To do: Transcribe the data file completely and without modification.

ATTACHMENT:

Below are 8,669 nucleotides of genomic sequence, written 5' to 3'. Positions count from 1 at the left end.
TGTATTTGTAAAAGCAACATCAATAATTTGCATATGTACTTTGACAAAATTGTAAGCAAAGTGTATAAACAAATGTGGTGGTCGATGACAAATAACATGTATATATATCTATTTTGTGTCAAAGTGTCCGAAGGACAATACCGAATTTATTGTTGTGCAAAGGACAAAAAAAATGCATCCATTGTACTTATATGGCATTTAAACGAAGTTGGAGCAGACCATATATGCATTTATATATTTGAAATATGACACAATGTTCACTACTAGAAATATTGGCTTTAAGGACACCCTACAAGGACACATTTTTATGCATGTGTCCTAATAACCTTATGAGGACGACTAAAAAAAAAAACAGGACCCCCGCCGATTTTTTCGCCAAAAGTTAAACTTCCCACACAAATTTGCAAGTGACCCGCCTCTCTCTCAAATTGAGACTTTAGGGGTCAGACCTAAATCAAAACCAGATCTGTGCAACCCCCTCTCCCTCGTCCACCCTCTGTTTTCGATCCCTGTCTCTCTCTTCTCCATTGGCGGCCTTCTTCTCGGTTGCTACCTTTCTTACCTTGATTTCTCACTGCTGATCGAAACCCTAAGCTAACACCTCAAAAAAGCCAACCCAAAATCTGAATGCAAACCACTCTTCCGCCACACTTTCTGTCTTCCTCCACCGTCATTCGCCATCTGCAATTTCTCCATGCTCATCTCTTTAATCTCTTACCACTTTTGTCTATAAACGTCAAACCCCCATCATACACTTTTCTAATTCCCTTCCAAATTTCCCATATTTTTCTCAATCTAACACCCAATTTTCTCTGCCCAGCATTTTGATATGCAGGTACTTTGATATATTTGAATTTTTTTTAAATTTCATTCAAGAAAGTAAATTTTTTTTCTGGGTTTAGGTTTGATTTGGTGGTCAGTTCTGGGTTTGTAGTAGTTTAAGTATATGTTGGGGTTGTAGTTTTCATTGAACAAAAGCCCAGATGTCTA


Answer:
Below are 8,669 nucleotides of genomic sequence, written 5' to 3'. Positions count from 1 at the left end.
TGTATTTGTAAAAGCAACATCAATAATTTGCATATGTACTTTGACAAAATTGTAAGCAAAGTGTATAAACAAATGTGGTGGTCGATGACAAATAACATGTATATATATCTATTTTGTGTCAAAGTGTCCGAAGGACAATACCGAATTTATTGTTGTGCAAAGGACAAAAAAAATGCATCCATTGTACTTATATGGCATTTAAACGAAGTTGGAGCAGACCATATATGCATTTATATATTTGAAATATGACACAATGTTCACTACTAGAAATATTGGCTTTAAGGACACCCTACAAGGACACATTTTTATGCATGTGTCCTAATAACCTTATGAGGACGACTAAAAAAAAAAACAGGACCCCCGCCGATTTTTTCGCCAAAAGTTAAACTTCCCACACAAATTTGCAAGTGACCCGCCTCTCTCTCAAATTGAGACTTTAGGGGTCAGACCTAAATCAAAACCAGATCTGTGCAACCCCCTCTCCCTCGTCCACCCTCTGTTTTCGATCCCTGTCTCTCTCTTCTCCATTGGCGGCCTTCTTCTCGGTTGCTACCTTTCTTACCTTGATTTCTCACTGCTGATCGAAACCCTAAGCTAACACCTCAAAAAAGCCAACCCAAAATCTGAATGCAAACCACTCTTCCGCCACACTTTCTGTCTTCCTCCACCGTCATTCGCCATCTGCAATTTCTCCATGCTCATCTCTTTAATCTCTTACCACTTTTGTCTATAAACGTCAAACCCCCATCATACACTTTTCTAATTCCCTTCCAAATTTCCCATATTTTTCTCAATCTAACACCCAATTTTCTCTGCCCAGCATTTTGATATGCAGGTACTTTGATATATTTGAATTTTTTTTAAATTTCATTCAAGAAAGTAAATTTTTTTTCTGGGTTTAGGTTTGATTTGGTGGTCAGTTCTGGGTTTGTAGTAGTTTAAGTATATGTTGGGGTTGTAGTTTTCATTGAACAAAAGCCCAGATGTCTA